The Overland Diaries pt.XIX – modes of seeing

If you’ve been following some of my other posts you may have noticed that I’ve recently acquired a new toy, a lovely new Ricoh GR.

The reasoning behind the purchase (other than basic gear-lust) was a desire to simplify – I’ve developed my Micro Four Thirds kit to a point of maturity; the EM5 is all the camera I need and I’ve got about as good a collection of primes as one could hope for, but I had begun to feel as if the gear was getting in the way of the photos.¬†More and more I’ve gravitated towards a documentary style of shooting, but in a way I feel like the gear I’ve been using, and the myriad possibilities it presents, has been dictating the way I shoot. In response to this, I see the GR as a high-quality, no bullshit tool for simply capturing¬†what I see.

I’ve banned myself from buying anymore bodies/lenses over the next 12 months, and I’ll be shooting solely with the GR as much as I can, hopefully pushing the limits of both my creativity and GR’s capturing potential.

I’m hoping that bushwalking will be a big part of those 12 months, and here’s the first taste – a riduculously hot and sunny Overland (36degC on day 5…)

Barn Bluff


Flowering pandani

Alpine Sundew

Oakleigh, Pillinger and Dean Bluff

Light and shadow amongst the Alpine Ash

Anyone know what these are? Pelion Plains

Channeling Fred Smithies on the Pelion East ascent

The final climb

Eucalyptus Delegatensis reach for the light

Making our way through the Upper Mersey Valley

Star-trails over Castle Crag

The first Leatherwood blooms for the season


Shadows at Du Cane Hut

Early dawn from The Gatepost, after a late night climb by headtorch and open-air bivvy on the summit

The Narcissus River rests as the weather begins to change


Ricoh GR – honeymoon thoughts

I’ve bought a Ricoh GR (V – the APS-C version), and I’m very much in the honeymoon phase – the little beast is remarkable.

The GR is something of a coming full circle for me. My first ‘serious’ camera when I got into photography was a GRD1, way back in 2005. At the time I knew bugger all about photography, certainly not enough to take proper advantage of a P&S with a fixed wide-angle prime, and on reflection I’m not sure why the salesperson thought it’d be a good idea, but nonetheless I have fond memories of the camera.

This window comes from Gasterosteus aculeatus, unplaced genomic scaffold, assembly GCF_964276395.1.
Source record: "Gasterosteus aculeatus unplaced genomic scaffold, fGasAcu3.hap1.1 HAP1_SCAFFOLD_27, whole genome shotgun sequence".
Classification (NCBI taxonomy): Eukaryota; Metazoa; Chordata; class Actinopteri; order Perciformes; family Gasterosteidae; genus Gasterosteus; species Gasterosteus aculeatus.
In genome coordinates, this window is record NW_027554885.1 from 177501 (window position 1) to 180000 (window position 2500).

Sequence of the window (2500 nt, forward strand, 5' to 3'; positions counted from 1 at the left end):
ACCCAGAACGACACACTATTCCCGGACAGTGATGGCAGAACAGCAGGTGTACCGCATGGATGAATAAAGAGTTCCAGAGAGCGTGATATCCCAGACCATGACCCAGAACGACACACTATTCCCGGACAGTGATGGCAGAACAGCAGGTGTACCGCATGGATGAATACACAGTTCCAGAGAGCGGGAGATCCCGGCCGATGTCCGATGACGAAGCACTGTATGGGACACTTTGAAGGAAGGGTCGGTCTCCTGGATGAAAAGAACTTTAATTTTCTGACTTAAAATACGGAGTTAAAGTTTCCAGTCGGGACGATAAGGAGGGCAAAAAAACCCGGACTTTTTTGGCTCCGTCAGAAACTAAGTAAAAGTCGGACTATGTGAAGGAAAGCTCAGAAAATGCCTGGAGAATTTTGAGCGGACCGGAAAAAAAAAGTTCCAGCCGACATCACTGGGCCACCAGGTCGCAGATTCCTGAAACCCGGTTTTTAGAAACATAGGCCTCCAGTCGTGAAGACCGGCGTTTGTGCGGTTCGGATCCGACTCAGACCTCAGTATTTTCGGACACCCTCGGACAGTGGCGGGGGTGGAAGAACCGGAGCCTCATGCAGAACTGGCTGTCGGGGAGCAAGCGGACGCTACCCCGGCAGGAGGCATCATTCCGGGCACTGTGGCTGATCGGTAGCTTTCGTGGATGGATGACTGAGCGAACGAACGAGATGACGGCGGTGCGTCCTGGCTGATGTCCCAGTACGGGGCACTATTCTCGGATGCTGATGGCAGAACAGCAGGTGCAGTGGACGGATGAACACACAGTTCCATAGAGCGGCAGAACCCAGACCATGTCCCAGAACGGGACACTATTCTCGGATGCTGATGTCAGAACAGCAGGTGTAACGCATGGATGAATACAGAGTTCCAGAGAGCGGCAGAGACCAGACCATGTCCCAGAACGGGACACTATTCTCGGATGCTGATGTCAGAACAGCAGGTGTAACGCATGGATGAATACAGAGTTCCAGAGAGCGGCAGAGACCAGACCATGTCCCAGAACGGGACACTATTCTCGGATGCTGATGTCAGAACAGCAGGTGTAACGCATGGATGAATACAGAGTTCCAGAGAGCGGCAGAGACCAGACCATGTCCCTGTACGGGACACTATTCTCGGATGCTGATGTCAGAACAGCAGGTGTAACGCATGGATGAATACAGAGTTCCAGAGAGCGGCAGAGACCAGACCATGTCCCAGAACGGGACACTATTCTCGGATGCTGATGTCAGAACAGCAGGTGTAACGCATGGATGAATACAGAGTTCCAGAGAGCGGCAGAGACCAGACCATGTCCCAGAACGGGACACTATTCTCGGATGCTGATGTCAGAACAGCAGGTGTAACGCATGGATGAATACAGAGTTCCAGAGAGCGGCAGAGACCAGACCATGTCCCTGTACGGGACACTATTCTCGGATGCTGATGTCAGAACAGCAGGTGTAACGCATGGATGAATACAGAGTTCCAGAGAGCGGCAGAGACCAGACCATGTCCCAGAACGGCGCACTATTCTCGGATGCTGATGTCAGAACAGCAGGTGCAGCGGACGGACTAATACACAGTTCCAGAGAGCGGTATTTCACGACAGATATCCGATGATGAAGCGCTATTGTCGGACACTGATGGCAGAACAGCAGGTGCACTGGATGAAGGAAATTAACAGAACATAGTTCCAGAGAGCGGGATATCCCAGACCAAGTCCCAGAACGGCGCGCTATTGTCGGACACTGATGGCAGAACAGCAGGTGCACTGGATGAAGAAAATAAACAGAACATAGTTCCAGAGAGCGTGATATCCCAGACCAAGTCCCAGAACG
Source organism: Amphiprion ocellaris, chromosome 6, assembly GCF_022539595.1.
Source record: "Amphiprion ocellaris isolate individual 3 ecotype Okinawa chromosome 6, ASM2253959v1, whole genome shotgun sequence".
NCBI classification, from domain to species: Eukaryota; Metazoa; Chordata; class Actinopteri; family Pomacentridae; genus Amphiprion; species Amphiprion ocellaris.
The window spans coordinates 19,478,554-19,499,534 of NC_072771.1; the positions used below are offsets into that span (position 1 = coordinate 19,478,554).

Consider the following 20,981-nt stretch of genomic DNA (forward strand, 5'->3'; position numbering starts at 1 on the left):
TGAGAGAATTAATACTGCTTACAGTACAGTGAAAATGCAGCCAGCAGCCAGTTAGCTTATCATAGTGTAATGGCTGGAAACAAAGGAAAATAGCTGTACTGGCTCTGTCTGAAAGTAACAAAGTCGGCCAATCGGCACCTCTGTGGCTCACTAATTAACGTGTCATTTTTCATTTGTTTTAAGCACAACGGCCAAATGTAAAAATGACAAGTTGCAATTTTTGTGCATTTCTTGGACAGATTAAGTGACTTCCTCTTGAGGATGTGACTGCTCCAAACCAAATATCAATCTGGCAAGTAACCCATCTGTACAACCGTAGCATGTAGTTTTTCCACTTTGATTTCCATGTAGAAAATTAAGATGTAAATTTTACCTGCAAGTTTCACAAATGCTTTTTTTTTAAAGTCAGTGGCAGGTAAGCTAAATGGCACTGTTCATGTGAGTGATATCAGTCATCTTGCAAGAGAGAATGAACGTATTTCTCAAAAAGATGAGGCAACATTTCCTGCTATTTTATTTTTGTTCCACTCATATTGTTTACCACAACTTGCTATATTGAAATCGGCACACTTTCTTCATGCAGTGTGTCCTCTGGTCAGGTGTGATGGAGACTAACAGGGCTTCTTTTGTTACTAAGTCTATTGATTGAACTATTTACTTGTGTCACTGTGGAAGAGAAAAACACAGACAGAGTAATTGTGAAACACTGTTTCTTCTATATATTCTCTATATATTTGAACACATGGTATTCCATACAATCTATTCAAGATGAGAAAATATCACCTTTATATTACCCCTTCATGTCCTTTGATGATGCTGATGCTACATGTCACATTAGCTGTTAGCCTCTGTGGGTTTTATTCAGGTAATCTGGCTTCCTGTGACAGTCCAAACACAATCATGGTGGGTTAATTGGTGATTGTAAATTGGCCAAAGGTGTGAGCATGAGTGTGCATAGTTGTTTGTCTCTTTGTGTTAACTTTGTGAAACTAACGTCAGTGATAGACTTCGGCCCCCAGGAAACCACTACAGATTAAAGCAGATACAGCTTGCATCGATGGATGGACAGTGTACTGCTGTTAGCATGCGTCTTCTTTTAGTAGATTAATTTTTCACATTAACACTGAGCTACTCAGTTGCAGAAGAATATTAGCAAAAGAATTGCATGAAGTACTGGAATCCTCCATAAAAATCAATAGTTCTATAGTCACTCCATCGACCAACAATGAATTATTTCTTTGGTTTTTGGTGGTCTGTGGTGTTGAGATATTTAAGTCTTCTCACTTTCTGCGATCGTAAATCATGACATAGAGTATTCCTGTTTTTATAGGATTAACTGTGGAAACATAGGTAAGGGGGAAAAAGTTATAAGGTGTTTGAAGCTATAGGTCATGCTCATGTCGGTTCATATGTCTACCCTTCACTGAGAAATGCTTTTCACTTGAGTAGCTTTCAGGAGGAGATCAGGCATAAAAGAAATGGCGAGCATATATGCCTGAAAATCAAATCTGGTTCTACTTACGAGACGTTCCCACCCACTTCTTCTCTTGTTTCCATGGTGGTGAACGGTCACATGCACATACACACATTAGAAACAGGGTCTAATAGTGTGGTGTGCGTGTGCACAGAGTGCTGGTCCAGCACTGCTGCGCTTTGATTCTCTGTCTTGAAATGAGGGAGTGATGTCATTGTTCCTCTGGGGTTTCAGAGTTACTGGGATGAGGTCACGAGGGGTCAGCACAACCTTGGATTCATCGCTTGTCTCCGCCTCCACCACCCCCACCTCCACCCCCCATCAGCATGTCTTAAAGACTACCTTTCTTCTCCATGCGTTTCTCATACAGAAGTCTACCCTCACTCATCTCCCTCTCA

Since then I’ve gone through all the standard photographic enthusiast’s phases. I got a dSLR and kit lens and never took it off that green spot on the mode dial. I started learning a bit and decided I ‘needed’ a weathersealed body and an f2.8 zoom. Then I got a longer f2.8 zoom and a fancy pants macro prime. Then I decided my current system wasn’t serious enough and decided to switch to something with ‘pro’ in the marketing text. I bought in with another couple of big zooms. Looking back I’m not sure why I thought I needed a 100-400/f2.8-3.5 equivalent tele, and definitely not sure why I had to carry it everywhere (can’t miss those long distance cat shots…), but pros shoot with pro bodies and two big zooms so thats what I needed.

After a while I started to become more comfortable with my own style and gear preferences, and decided to ‘down-scale’ to Micro Four Thirds. Around this time I also discovered primes, and after a few years my collection of lenses has evolved to being almost prime only (I just can’t let that 7-14mm go…).

After a while though, I also started to get frustrated. I realised that I wasn’t taking my camera everywhere any more, not even the little EM5 and pancake prime. For a bit I thought I was falling out of love with photography, but then I realised that I was still passionate about documenting the world around me, but that the majority of my shots were coming from my iPhone. I’m not saying iPhones are a replacement for ‘proper’ camera gear (anyone else read the NYT article?), but the fact is it was with me, all the time, in an unobtrusive, ‘just shoot’ kind of way.